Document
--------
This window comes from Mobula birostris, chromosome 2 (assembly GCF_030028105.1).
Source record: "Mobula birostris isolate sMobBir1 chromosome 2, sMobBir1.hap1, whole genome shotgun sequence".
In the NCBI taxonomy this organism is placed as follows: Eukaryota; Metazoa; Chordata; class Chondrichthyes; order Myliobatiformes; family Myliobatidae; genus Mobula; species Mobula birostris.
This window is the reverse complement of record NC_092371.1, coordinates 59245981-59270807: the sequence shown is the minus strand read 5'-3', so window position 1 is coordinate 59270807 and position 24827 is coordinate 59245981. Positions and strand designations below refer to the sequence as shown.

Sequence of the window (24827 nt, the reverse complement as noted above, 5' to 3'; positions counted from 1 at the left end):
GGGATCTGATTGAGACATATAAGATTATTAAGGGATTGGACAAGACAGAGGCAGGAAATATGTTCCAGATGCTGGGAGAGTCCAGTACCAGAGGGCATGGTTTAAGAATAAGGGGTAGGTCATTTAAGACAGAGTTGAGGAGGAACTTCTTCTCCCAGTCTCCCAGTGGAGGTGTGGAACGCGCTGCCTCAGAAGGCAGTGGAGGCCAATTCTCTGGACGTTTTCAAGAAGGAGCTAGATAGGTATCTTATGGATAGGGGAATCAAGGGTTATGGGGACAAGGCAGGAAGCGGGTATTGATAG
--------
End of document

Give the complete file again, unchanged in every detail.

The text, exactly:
This window comes from Mobula birostris, chromosome 2 (assembly GCF_030028105.1).
Source record: "Mobula birostris isolate sMobBir1 chromosome 2, sMobBir1.hap1, whole genome shotgun sequence".
In the NCBI taxonomy this organism is placed as follows: Eukaryota; Metazoa; Chordata; class Chondrichthyes; order Myliobatiformes; family Myliobatidae; genus Mobula; species Mobula birostris.
This window is the reverse complement of record NC_092371.1, coordinates 59245981-59270807: the sequence shown is the minus strand read 5'-3', so window position 1 is coordinate 59270807 and position 24827 is coordinate 59245981. Positions and strand designations below refer to the sequence as shown.

Sequence of the window (24827 nt, the reverse complement as noted above, 5' to 3'; positions counted from 1 at the left end):
GGGATCTGATTGAGACATATAAGATTATTAAGGGATTGGACAAGACAGAGGCAGGAAATATGTTCCAGATGCTGGGAGAGTCCAGTACCAGAGGGCATGGTTTAAGAATAAGGGGTAGGTCATTTAAGACAGAGTTGAGGAGGAACTTCTTCTCCCAGTCTCCCAGTGGAGGTGTGGAACGCGCTGCCTCAGAAGGCAGTGGAGGCCAATTCTCTGGACGTTTTCAAGAAGGAGCTAGATAGGTATCTTATGGATAGGGGAATCAAGGGTTATGGGGACAAGGCAGGAAGCGGGTATTGATAG